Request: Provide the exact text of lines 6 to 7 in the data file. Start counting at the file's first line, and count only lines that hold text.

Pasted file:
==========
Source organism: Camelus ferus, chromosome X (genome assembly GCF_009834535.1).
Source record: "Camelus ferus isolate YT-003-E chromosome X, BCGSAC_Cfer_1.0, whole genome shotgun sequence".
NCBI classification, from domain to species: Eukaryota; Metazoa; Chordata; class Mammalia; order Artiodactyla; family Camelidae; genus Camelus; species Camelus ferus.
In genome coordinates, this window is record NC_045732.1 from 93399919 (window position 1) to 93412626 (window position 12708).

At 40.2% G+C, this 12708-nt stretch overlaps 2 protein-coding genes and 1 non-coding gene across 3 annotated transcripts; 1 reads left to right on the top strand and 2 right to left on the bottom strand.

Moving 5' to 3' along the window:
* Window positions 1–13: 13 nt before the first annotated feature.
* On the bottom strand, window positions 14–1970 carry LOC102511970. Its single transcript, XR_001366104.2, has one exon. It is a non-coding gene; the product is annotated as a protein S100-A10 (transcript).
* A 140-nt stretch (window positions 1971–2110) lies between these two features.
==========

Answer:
Moving 5' to 3' along the window:
* Window positions 1–13: 13 nt before the first annotated feature.